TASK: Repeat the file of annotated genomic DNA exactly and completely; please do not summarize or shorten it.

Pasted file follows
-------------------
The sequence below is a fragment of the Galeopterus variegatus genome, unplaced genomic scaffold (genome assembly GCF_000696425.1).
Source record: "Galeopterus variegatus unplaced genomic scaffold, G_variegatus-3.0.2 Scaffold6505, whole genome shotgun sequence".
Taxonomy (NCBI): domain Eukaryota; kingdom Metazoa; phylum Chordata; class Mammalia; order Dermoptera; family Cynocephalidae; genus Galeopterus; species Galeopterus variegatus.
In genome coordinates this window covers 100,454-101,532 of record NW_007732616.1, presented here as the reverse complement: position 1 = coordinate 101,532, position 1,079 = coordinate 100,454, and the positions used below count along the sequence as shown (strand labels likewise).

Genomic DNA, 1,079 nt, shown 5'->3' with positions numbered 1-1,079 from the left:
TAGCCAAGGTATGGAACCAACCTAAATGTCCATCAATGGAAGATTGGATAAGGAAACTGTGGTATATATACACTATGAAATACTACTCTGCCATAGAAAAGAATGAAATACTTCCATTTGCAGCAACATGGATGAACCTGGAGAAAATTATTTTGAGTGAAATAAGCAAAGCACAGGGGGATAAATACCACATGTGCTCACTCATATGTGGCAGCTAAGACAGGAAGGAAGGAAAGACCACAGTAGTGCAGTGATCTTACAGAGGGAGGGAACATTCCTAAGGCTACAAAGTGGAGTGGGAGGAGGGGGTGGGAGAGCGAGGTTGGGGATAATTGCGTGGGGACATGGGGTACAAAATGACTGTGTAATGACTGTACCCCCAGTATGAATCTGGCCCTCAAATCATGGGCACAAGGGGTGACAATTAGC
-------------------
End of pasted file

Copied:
The sequence below is a fragment of the Galeopterus variegatus genome, unplaced genomic scaffold (genome assembly GCF_000696425.1).
Source record: "Galeopterus variegatus unplaced genomic scaffold, G_variegatus-3.0.2 Scaffold6505, whole genome shotgun sequence".
Taxonomy (NCBI): domain Eukaryota; kingdom Metazoa; phylum Chordata; class Mammalia; order Dermoptera; family Cynocephalidae; genus Galeopterus; species Galeopterus variegatus.
In genome coordinates this window covers 100,454-101,532 of record NW_007732616.1, presented here as the reverse complement: position 1 = coordinate 101,532, position 1,079 = coordinate 100,454, and the positions used below count along the sequence as shown (strand labels likewise).

Genomic DNA, 1,079 nt, shown 5'->3' with positions numbered 1-1,079 from the left:
TAGCCAAGGTATGGAACCAACCTAAATGTCCATCAATGGAAGATTGGATAAGGAAACTGTGGTATATATACACTATGAAATACTACTCTGCCATAGAAAAGAATGAAATACTTCCATTTGCAGCAACATGGATGAACCTGGAGAAAATTATTTTGAGTGAAATAAGCAAAGCACAGGGGGATAAATACCACATGTGCTCACTCATATGTGGCAGCTAAGACAGGAAGGAAGGAAAGACCACAGTAGTGCAGTGATCTTACAGAGGGAGGGAACATTCCTAAGGCTACAAAGTGGAGTGGGAGGAGGGGGTGGGAGAGCGAGGTTGGGGATAATTGCGTGGGGACATGGGGTACAAAATGACTGTGTAATGACTGTACCCCCAGTATGAATCTGGCCCTCAAATCATGGGCACAAGGGGTGACAATTAGC